Osaka Show ’70 – Japanese And Spanish Pop Culture Collide

The retro-futurism of Expo 70 and the wholesome pop music of General Franco’s Spain come together.

In 1970, Spain was still very much under the dual dictatorship of General Franco and the Catholic church – while the country was opening itself up to international tourism, the people who actually lived in the country still had to deal with the moral iron fist of the church and the fascists, which meant that the new moral freedoms that many other western European countries were dabbling with – including wearing jeans – were still a risky proposition. Nevertheless, Spain had its pop culture with mostly – though not entirely – wholesome pop acts who would rarely have any impact outside the country, but who now feel like classic Europop of the era.

In 1970, Spanish national TV broadcaster TVE sent four of the country’s biggest pop singers to Expo ’70, which was taking place in Osaka, Japan. It’s hard to imagine a bigger culture clash than Franco’s Spain and pop-culture fixated Japan, but here it is, with Massiel, Karina, Julio Iglesias and Miguel Ríos performing their hits surrounded by baffled Japanese tourists in what was the best ready-made set in the world, interspersed with documentary footage and narration telling us about the Expo’s varied attractions, including the Bolshoi ballet, Andy Williams, Sammy Davis Jr and Sergio Mendes – none of whom actually appear on screen but are doubtless there in spirit.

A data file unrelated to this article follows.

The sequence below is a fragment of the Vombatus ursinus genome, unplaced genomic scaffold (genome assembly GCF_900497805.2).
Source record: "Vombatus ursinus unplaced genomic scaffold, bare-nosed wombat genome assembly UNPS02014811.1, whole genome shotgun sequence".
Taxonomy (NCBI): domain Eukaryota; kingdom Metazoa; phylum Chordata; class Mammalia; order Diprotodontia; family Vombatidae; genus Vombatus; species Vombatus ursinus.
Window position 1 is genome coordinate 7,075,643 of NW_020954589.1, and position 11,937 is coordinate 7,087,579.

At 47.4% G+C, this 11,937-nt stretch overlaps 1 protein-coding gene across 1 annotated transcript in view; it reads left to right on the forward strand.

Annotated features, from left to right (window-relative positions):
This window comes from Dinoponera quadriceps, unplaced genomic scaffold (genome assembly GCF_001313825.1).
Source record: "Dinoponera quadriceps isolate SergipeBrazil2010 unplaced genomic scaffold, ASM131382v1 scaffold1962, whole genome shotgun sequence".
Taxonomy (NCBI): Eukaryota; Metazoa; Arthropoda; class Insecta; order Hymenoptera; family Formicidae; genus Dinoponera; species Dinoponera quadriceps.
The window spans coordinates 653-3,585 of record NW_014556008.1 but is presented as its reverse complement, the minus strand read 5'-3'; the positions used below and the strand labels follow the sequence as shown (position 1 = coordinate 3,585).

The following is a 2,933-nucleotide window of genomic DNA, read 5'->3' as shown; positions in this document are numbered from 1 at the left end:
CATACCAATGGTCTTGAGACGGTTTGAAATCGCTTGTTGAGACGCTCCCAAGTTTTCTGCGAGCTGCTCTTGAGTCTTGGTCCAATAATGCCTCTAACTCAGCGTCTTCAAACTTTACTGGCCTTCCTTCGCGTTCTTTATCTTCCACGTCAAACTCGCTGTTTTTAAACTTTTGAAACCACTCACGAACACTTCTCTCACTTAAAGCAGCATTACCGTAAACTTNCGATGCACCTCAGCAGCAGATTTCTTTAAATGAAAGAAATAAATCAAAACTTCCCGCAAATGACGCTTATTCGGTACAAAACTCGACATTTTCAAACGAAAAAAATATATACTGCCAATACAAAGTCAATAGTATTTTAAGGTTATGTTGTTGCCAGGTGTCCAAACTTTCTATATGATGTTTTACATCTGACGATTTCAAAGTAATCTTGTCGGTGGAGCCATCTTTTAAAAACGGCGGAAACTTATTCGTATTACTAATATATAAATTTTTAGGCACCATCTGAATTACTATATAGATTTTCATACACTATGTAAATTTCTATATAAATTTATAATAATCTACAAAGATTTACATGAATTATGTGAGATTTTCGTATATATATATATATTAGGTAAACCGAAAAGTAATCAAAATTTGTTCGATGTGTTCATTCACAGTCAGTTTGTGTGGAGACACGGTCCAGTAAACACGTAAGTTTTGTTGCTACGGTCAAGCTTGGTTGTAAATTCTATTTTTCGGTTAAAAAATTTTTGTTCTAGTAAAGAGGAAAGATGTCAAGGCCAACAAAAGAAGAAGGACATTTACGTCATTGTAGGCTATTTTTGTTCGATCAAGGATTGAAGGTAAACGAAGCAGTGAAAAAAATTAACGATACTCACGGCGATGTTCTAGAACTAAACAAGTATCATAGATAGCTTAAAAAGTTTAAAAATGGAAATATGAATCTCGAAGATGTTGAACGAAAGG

Notably, Julio Iglesias and Miguel Ríos sing a number of turgid MOR ballads. Iglesias would, of course, become Spain’s biggest pop export in the post-Franco years, a middle-aged Latin lover heartthrob for bored housewives, but his music was the very worst sort of easy listening. Ríos had some brief international success in 1970 with Himno de la alegría (a vocal rendition of Beethoven’s Ninth Symphony that you can enjoy at the climax of this special), and would later move into the progressive rock world after serving a jail sentence for possession of hash – but there’s frankly little in his performance here to suggest a rock ‘n’ roll rebel. In contrast, Massiel (winner of the 1968 Eurovision Song Contest) and Karina (who would come second in the 1971 contest) are both fantastic, their songs being groovy slices of pure Europop. The contrast is remarkable.

Like all Expo footage, this 1970 special seems both futuristic and retro – nothing dates more and yet seems so unique as yesterday’s visions of tomorrow. Among the delights that you’ll catch glimpses of here are Kenzo’s Tower of the Sun – the centrepiece of the Expo – and the Fuji Symphoni Toron, a robotic organ that bafflingly failed to catch on.

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